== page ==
#27 Danny Creasy

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Posted 19 September 2010 - 03:37 PM

Zeroed the 552 with its open sights today. Frankly guys, the way each half of the broken sight has a substantial groove to ride in, makes the split a non-issue. The screw that secures the part(s) has a large head and with the security provided by the grooves and ridges things are not going anywhere. Might be a different situation with a centerfire but I'm leaving it alone for now. Just going to shoot and enjoy.

Posted Image

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Please check out my Winchester 190 test from today as well (Winchester forum here on RFS). The Winchester may be a bit more accurate but the Remington has a much friendlier trigger and I prefer its left side operating handle.

#28 skoro

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Posted 17 October 2010 - 09:12 AM

Come on you experts, give me the full lowdown on the 552 P.L.E.A.S.E. !


OK...

I've had my 552BDL for almost 22 years now. The good: shoots well, looks fabulous and is a fun plinker.

The bad: it really requires regular cleaning and it isn't real easy to break down/reassemble. Also, it absolutely HATES Remington 22LR ammo, but that's true of every 22 I own.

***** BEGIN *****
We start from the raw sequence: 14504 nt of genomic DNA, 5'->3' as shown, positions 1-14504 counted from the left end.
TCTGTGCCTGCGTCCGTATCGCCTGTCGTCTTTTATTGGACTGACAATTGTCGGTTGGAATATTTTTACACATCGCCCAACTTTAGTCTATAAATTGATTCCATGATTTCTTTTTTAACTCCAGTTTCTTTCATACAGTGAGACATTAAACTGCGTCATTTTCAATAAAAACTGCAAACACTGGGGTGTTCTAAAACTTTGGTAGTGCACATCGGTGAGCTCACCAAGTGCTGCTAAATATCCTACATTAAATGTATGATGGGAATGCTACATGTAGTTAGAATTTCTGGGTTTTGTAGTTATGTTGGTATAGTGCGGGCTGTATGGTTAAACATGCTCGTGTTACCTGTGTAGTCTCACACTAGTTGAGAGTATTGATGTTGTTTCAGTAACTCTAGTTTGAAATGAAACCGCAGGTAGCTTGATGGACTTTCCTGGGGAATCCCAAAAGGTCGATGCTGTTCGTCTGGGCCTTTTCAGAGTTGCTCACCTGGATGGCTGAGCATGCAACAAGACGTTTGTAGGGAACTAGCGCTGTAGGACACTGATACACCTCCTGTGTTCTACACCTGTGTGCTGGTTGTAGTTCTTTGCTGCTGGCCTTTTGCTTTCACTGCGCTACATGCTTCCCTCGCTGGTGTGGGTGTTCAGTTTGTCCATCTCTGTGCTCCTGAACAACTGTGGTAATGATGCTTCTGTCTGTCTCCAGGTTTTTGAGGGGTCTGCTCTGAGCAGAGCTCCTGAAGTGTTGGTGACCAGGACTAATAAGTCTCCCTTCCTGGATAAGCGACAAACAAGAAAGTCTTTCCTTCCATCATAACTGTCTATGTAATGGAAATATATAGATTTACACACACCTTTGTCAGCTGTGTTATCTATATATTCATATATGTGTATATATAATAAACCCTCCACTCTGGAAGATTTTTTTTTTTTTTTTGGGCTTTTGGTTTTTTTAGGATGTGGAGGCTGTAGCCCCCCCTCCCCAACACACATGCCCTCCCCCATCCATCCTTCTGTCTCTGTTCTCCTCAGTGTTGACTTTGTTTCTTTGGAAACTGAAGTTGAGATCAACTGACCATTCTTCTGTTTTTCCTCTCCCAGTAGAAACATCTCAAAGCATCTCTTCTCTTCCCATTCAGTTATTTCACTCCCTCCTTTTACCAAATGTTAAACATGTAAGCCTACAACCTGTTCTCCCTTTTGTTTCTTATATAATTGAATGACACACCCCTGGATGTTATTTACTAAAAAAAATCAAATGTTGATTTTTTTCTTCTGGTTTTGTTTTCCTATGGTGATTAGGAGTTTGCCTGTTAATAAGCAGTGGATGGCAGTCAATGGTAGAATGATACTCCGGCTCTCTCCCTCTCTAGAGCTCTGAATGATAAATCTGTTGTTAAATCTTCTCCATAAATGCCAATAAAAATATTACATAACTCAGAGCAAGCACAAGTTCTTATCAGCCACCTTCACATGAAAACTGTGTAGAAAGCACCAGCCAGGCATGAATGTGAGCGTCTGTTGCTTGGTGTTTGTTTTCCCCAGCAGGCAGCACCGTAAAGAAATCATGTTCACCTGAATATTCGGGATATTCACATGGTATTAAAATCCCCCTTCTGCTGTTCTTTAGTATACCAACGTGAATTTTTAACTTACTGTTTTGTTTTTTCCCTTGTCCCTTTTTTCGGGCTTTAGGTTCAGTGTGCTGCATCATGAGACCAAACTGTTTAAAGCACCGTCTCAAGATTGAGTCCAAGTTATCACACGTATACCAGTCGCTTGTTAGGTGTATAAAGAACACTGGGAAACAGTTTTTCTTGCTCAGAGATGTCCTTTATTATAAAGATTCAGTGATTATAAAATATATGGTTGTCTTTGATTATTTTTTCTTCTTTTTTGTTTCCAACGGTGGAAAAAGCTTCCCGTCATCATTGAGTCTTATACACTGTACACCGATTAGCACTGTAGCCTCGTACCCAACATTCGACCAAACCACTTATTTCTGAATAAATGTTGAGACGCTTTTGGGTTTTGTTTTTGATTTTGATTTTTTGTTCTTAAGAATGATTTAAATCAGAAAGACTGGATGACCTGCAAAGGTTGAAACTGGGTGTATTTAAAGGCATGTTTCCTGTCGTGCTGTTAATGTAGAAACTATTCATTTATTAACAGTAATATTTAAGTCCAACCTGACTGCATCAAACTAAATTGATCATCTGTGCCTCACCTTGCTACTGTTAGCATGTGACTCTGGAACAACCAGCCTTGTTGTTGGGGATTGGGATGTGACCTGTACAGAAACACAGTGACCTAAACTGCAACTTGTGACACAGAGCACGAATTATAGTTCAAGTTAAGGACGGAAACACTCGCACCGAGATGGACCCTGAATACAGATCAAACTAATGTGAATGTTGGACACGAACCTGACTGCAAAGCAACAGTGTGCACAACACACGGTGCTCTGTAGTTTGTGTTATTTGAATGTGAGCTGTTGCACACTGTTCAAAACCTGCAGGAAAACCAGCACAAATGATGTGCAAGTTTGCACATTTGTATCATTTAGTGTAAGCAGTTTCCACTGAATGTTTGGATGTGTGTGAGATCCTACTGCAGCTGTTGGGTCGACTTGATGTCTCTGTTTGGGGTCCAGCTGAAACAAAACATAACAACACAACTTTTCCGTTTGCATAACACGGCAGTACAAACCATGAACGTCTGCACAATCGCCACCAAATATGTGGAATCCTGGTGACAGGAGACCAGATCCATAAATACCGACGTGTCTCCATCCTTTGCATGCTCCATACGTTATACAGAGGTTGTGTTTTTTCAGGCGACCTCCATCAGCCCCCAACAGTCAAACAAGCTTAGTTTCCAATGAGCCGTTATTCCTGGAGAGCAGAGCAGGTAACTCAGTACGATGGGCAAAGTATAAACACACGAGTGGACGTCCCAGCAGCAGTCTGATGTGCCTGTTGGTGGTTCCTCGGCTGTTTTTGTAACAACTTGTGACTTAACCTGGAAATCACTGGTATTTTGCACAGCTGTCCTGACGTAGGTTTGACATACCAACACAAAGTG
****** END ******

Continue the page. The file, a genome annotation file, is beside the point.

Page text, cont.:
#29 FENIX

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Posted 23 October 2010 - 11:08 PM

Hi everybody!
I'm new in the forum, and this is my first post.

Terminator: Besides the exceptional, interesting and accurates responses that Sheffieldshooter, carl, LongPlay, Pearyw, and skoro offered you, let my share my own experience.
I'm from Buenos Aires, Argentina, lawyer, 57 years old, and past June I bought my first rifle: a second handed Remington 552 BDL Speedmaster, manufactured on April 1992, with a cheap Chinese year 1990 Tasco scope 3-9x32, mounting on aluminum see-thru high mounts, for a total of USD $ 490 (yes, I know that for you it sounds like a lot, but it's the cost to live so far...)

Posted Image Posted Image Posted Image (You can click on the pictures to zoom in)